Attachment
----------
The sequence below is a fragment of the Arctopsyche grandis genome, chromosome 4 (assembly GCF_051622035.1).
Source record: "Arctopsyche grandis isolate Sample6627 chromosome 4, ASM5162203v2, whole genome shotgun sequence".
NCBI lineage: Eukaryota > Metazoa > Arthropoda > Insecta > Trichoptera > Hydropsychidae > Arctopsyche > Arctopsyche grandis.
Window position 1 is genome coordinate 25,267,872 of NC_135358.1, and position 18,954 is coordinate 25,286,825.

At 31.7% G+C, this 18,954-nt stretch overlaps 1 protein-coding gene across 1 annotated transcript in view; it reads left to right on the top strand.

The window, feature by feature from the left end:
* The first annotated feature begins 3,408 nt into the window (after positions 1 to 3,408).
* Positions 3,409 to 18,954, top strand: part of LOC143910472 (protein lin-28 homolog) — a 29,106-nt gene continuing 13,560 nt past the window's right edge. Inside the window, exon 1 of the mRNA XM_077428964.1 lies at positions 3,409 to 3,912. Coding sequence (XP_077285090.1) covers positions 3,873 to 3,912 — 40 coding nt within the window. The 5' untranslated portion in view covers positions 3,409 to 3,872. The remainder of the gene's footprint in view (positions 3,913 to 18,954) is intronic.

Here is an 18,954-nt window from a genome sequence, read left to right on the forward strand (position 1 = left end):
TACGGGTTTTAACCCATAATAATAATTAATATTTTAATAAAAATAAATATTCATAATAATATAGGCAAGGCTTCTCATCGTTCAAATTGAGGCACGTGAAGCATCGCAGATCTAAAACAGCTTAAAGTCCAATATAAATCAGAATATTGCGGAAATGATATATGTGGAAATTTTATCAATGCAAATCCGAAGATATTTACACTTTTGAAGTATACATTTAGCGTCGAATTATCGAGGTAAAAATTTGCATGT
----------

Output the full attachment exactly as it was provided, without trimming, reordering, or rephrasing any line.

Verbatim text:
The sequence below is a fragment of the Arctopsyche grandis genome, chromosome 4 (assembly GCF_051622035.1).
Source record: "Arctopsyche grandis isolate Sample6627 chromosome 4, ASM5162203v2, whole genome shotgun sequence".
NCBI lineage: Eukaryota > Metazoa > Arthropoda > Insecta > Trichoptera > Hydropsychidae > Arctopsyche > Arctopsyche grandis.
Window position 1 is genome coordinate 25,267,872 of NC_135358.1, and position 18,954 is coordinate 25,286,825.

At 31.7% G+C, this 18,954-nt stretch overlaps 1 protein-coding gene across 1 annotated transcript in view; it reads left to right on the top strand.

The window, feature by feature from the left end:
* The first annotated feature begins 3,408 nt into the window (after positions 1 to 3,408).
* Positions 3,409 to 18,954, top strand: part of LOC143910472 (protein lin-28 homolog) — a 29,106-nt gene continuing 13,560 nt past the window's right edge. Inside the window, exon 1 of the mRNA XM_077428964.1 lies at positions 3,409 to 3,912. Coding sequence (XP_077285090.1) covers positions 3,873 to 3,912 — 40 coding nt within the window. The 5' untranslated portion in view covers positions 3,409 to 3,872. The remainder of the gene's footprint in view (positions 3,913 to 18,954) is intronic.

Here is an 18,954-nt window from a genome sequence, read left to right on the forward strand (position 1 = left end):
TACGGGTTTTAACCCATAATAATAATTAATATTTTAATAAAAATAAATATTCATAATAATATAGGCAAGGCTTCTCATCGTTCAAATTGAGGCACGTGAAGCATCGCAGATCTAAAACAGCTTAAAGTCCAATATAAATCAGAATATTGCGGAAATGATATATGTGGAAATTTTATCAATGCAAATCCGAAGATATTTACACTTTTGAAGTATACATTTAGCGTCGAATTATCGAGGTAAAAATTTGCATGT